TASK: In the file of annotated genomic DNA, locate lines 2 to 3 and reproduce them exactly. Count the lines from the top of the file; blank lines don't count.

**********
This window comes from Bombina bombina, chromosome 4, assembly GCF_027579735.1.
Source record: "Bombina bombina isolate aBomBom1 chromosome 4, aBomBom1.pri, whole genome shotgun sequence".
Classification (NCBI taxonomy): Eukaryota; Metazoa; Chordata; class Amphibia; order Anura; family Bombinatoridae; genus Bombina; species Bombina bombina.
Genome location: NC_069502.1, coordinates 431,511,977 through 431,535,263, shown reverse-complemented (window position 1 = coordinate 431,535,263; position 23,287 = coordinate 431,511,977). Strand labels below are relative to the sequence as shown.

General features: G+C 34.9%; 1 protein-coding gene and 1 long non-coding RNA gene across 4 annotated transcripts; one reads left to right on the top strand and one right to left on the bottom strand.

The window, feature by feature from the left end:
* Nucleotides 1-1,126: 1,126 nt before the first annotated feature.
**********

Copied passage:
Source record: "Bombina bombina isolate aBomBom1 chromosome 4, aBomBom1.pri, whole genome shotgun sequence".
Classification (NCBI taxonomy): Eukaryota; Metazoa; Chordata; class Amphibia; order Anura; family Bombinatoridae; genus Bombina; species Bombina bombina.